~ Mark Morford, Believe this and live forever
I bet you didn’t know…that Caleb is ticklish!
Luhrmann doesn’t want to give in to the pressure to repeat himself. During the making of “Gatsby,” he said, he felt challenged and alive, “not panicked that somehow the universe was leaving me behind.” That is the way he needs to feel about his next project, whatever it is. “I’d love to have done James Bond,” he said. “I’d love to just go and do a rom-com or a jeans-and-T-shirt film, because that would be fun.” But he can’t. “It is both maddening and also has a degree of exultation about it, but I’m addicted to doing not that which I really want to do, but that which I feel must be done.” His job now, he said, is “to draw some kind of lines. I have a big inner life. My struggle is how to organize it. How to aim the gun.”
~ Amy Wallace on Baz Luhrmann, Do I or Do I Not Want To Do? (How to Decide)?
Mark Anthony “Baz” Luhrmann, 51, is an Australian film director, screenwriter and producer best known for The Red Curtain Trilogy, comprising his films Strictly Ballroom, Romeo + Juliet, and Moulin Rouge!. In 2008, his film Australia was released, starring Hugh Jackman and Nicole Kidman. His version of The Great Gatsby was released in 2013. On 26 January 1997, he wed Catherine Martin, a production designer; the couple has two children. (Source: Wiki)
Source: Thank you Carol @ Radiating Blossom
OK, I need help interpreting the illustration:
- She’s single and sleeping alone. Courting suitors?
- She’s married. Shares her bed.
- She’s married. Shares her bed with another. Their child.
- The family gets a dog. Dog sleeps in bed. Less room on bed. (This is all sounding close to home.)
- She’s pushed out of bed by husband, child and dog? Further separation?
- Empty Nesters pull together?
- She’s alone. (Husband deceased? Divorced?) Finds peace in meditation and being alone?
Source: “Passages” – NY Times Sunday Book Review
For more: And this is why women live longer than men…
My journey from NYC westward continues. A five hour non-stop flight has morphed into a surreal 2 day experience with stops at JFK (with 2 plane changes), LGA (with full airport evacuation), Detroit and Chicago. This is the last leg of the journey. (Prior posts for this trip are referenced below along with the post dedication.)
The 45 minute hop from Detroit to Chicago was quiet. No chop. A Quiet cabin. Light snow was falling in Chicago carpeting the catering trucks and the luggage carriers. A slender, stoop-shouldered man guided the aircraft in. His hoodie was covered in snow. His fluorescent batons offered a soft illumination. It’s feeling a lot like Christmas Eve. In February.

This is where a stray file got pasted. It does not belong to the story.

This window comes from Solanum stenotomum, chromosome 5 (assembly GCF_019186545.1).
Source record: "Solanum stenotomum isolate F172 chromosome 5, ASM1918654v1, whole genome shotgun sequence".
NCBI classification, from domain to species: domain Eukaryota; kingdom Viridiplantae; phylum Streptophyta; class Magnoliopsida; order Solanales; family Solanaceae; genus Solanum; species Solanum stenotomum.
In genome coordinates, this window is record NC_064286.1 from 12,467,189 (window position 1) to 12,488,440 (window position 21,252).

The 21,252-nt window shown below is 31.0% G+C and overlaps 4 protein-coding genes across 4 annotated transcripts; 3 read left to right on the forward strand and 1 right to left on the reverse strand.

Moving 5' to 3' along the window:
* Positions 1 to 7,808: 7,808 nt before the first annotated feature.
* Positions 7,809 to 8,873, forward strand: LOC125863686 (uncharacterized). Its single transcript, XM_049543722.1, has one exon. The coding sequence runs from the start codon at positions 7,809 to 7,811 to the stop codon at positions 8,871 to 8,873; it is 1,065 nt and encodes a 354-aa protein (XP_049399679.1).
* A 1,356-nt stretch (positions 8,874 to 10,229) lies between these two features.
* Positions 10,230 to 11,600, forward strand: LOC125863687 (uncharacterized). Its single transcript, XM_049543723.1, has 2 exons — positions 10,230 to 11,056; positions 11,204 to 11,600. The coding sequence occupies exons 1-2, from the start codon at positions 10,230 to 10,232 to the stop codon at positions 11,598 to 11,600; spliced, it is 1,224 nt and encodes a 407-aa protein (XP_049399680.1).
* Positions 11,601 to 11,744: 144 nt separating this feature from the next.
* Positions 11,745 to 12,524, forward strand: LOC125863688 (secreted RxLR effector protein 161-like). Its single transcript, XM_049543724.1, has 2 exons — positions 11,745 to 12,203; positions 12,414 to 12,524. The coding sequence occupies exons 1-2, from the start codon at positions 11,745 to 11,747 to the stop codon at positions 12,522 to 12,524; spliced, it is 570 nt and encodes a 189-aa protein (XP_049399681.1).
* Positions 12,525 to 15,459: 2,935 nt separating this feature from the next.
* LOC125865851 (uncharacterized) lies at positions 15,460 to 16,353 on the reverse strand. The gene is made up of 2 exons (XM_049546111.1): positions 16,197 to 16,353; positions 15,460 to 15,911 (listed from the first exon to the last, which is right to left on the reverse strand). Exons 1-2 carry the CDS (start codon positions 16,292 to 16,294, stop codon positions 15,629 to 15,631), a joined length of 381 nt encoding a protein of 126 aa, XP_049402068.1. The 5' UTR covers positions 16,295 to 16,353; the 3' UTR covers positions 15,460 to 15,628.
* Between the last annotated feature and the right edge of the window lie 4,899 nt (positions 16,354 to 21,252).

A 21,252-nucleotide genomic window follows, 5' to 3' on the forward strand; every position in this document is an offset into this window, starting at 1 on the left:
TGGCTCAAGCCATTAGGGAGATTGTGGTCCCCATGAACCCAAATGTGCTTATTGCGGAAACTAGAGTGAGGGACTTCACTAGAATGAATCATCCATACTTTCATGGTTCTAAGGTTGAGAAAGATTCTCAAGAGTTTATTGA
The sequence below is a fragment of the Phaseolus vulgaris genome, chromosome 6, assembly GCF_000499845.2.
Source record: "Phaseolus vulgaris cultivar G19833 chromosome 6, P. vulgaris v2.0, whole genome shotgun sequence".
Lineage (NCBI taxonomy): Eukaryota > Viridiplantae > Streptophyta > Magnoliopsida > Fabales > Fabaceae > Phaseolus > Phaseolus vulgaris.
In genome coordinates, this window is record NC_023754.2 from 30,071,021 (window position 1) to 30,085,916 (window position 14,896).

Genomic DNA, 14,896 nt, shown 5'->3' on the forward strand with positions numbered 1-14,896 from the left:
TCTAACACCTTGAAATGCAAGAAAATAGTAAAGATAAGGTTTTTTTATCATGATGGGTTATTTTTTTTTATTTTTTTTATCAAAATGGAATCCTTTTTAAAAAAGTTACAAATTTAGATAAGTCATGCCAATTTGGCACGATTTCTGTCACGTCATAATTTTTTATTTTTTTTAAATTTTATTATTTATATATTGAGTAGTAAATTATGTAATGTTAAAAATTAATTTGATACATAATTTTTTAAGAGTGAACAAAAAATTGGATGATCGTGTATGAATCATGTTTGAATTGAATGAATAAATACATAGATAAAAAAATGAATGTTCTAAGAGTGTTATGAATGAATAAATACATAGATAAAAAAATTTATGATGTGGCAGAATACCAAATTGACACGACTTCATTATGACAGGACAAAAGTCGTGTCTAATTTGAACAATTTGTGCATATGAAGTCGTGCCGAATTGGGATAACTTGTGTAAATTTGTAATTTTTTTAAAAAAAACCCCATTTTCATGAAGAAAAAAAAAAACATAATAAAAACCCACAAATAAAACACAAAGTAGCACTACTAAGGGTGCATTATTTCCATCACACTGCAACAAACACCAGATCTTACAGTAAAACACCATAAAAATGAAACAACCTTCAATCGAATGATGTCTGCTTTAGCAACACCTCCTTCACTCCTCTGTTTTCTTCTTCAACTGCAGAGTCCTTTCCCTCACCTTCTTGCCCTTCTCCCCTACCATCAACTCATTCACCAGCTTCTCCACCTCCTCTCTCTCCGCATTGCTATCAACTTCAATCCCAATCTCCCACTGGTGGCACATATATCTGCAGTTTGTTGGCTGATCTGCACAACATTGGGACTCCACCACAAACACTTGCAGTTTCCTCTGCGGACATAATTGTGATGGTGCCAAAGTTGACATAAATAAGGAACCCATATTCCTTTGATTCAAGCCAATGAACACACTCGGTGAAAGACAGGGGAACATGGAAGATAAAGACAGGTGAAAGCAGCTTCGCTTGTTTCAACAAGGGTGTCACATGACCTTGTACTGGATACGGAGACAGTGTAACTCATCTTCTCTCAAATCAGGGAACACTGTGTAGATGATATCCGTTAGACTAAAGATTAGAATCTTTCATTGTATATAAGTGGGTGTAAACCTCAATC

The City that works. The Machinery was humming this evening. Plows. Sand trucks. Baggage handlers. Crew. De-icers coating the aircraft in a lemon colored bath. A beautiful orchestra. All to get us somewhere safely. I’m feeling gratitude.
My Son was born here. In Chicago. I burroughed deep and back to find a moment. Susan is pulling him on a red sled to greet me as I walk home from the train station returning from work. His chubby cheeks are red. His hair is matted and wet from layers of clothing. His smile…a lighthouse beacon. His arms reaching up. “Dada! Dada!” I reach down to grab him. I hold him close. I can feel his warm breath on my neck as he nuzzles. I miss my son often. And especially when I’m tired. Like now. When the aching just won’t stop.
Cheryl found me eerily calm during this journey. I had many hours to contemplate why. She no longer covered my business and left about the time I started blogging. This hobby. This community. This labor of love. This stringing of words together and having someone actually care to read it. A miracle drug. It stills and softens the mind. It injects peace where none formerly existed. Albert Camus said “In order to understand the world, one has to turn away from it on occasion.” This. THIS allows me to turn away from the world.
My finger lingers over the Publish button. The cabin is dark with the exception of a handful of us hunched over our screens. 35,000 feet in the air, my wireless icon is flashing. I’m wired.
It’s a miracle. All of it.
Me. Family. Our dog. Friends. You, yes you, reading this. This iPad. My Eye sight. This plane flying. Pizza. (I’m famished.)
All of it.
Too big to figure out.
Too important not to find a small corner of it to call my own.
My finger hovers over the Publish button again. Proof read it again? Is it too much? Is it over the top? Is it good enough?
Friend, you’re asking yourself the wrong question. The only question that matters to help you decide if you should hit Publish:
Is it a miracle?
Same trip – related posts:
- Just another manic Monday
- Star Log: Flight DL2282. The Epilogue.
- Flight Log DL1131: Y.C.M.T.S.U.
- Flight Log: Motor City USA
This post is dedicated to Shara who worked tirelessly behind the scenes to book and re-book flights, get seat assignments, and keep me moving forward to my destination at all hours of the day and night. Thank you Shara.